So, for example, we couldn’t cook spaghetti every time we met or he’d never generalize the cooking concepts to other foods. Therefore, the schedule, which is pictured here, simply says, “Cook food,” rather than specify which foods are to be cooked.

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OMG, How Do We Protect Our Students, Now?

As we quickly approach the end of 2016, and the next Presidential inauguration in January 2017, those of us who have been protecting the educational and civil rights of students with disabilities already thought this effort was daunting, but now many of us are looking ahead at 2017 through 2021 in absolute horror. Just when we thought it couldn’t get any worse.

In part, we are floored by the reality that someone actively manifesting the symptoms of a personality disorder has been elected into the office of President of the United States. Based on our country’s voting behaviors, half the American public is made up of people who lack adult-level reasoning and perspective-taking abilities; that is, con artists and their regular victims.

On one hand, this could be viewed as a victory for those of us who seek to support and facilitate the integration and inclusion of those challenged by serious mental illness into mainstream society. However, even if we want to dress up this situation as a victory for the mentally ill, it’s going to take the rest of us to keep the current administration from running the ship of democracy onto a rocky reef, thereby ripping open its hull and dissipating our hard-earned freedoms into a sea of melodrama and destruction. We have all suddenly been forced to be our brothers’ and sisters’ keepers, if for no other reason than damage control.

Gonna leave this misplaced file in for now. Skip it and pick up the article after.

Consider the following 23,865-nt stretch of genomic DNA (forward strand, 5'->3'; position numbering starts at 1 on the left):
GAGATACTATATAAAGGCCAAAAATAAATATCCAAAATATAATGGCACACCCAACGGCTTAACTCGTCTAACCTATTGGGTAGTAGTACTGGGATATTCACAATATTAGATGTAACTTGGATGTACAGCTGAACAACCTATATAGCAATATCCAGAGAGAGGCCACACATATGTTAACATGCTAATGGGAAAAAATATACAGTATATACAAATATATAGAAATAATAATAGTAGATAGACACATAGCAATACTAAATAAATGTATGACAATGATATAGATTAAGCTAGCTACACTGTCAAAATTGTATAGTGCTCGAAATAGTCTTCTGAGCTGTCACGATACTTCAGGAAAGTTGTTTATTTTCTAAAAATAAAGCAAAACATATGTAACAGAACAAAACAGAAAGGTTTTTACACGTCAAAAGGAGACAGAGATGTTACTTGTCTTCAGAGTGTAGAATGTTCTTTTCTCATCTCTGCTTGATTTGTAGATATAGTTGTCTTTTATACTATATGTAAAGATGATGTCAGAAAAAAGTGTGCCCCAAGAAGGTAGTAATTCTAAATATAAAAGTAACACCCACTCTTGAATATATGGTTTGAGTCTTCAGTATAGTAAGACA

Personality disorders and developmental delays in social-emotional functioning have taken center stage in this last election and will continue to do so once the newly elected and appointed are sworn in. Impairments in judgment, deductive reasoning, and emotional stability – in other words, the symptoms of significant handicapping conditions – are posing a direct threat to the programs and services that help people with disabilities function in their communities with as much independence as possible. I keep hearing Morpheus from The Matrix in my head saying, “Fate, it would seem, is not without a sense of irony.”